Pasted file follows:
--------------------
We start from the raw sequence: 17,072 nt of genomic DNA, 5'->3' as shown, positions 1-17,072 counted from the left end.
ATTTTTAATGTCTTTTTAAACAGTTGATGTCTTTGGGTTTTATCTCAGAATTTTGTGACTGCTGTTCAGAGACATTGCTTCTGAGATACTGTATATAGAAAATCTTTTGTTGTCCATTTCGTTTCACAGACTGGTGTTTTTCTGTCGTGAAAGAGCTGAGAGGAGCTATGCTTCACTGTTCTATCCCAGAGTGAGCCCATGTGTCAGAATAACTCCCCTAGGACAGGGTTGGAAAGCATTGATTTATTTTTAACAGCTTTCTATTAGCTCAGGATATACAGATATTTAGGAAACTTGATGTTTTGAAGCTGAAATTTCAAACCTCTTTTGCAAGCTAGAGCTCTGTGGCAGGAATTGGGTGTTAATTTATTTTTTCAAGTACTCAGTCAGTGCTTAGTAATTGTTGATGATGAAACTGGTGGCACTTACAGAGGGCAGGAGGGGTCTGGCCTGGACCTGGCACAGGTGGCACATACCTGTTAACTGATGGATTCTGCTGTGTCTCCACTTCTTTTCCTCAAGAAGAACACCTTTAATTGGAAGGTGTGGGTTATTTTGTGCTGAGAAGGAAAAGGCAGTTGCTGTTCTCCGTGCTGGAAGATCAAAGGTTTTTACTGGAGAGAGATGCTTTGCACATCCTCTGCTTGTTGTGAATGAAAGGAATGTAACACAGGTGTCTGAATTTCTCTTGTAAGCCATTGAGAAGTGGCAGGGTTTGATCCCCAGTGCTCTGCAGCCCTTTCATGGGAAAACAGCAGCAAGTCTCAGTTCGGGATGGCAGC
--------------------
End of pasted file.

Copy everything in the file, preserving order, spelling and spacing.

We start from the raw sequence: 17,072 nt of genomic DNA, 5'->3' as shown, positions 1-17,072 counted from the left end.
ATTTTTAATGTCTTTTTAAACAGTTGATGTCTTTGGGTTTTATCTCAGAATTTTGTGACTGCTGTTCAGAGACATTGCTTCTGAGATACTGTATATAGAAAATCTTTTGTTGTCCATTTCGTTTCACAGACTGGTGTTTTTCTGTCGTGAAAGAGCTGAGAGGAGCTATGCTTCACTGTTCTATCCCAGAGTGAGCCCATGTGTCAGAATAACTCCCCTAGGACAGGGTTGGAAAGCATTGATTTATTTTTAACAGCTTTCTATTAGCTCAGGATATACAGATATTTAGGAAACTTGATGTTTTGAAGCTGAAATTTCAAACCTCTTTTGCAAGCTAGAGCTCTGTGGCAGGAATTGGGTGTTAATTTATTTTTTCAAGTACTCAGTCAGTGCTTAGTAATTGTTGATGATGAAACTGGTGGCACTTACAGAGGGCAGGAGGGGTCTGGCCTGGACCTGGCACAGGTGGCACATACCTGTTAACTGATGGATTCTGCTGTGTCTCCACTTCTTTTCCTCAAGAAGAACACCTTTAATTGGAAGGTGTGGGTTATTTTGTGCTGAGAAGGAAAAGGCAGTTGCTGTTCTCCGTGCTGGAAGATCAAAGGTTTTTACTGGAGAGAGATGCTTTGCACATCCTCTGCTTGTTGTGAATGAAAGGAATGTAACACAGGTGTCTGAATTTCTCTTGTAAGCCATTGAGAAGTGGCAGGGTTTGATCCCCAGTGCTCTGCAGCCCTTTCATGGGAAAACAGCAGCAAGTCTCAGTTCGGGATGGCAGC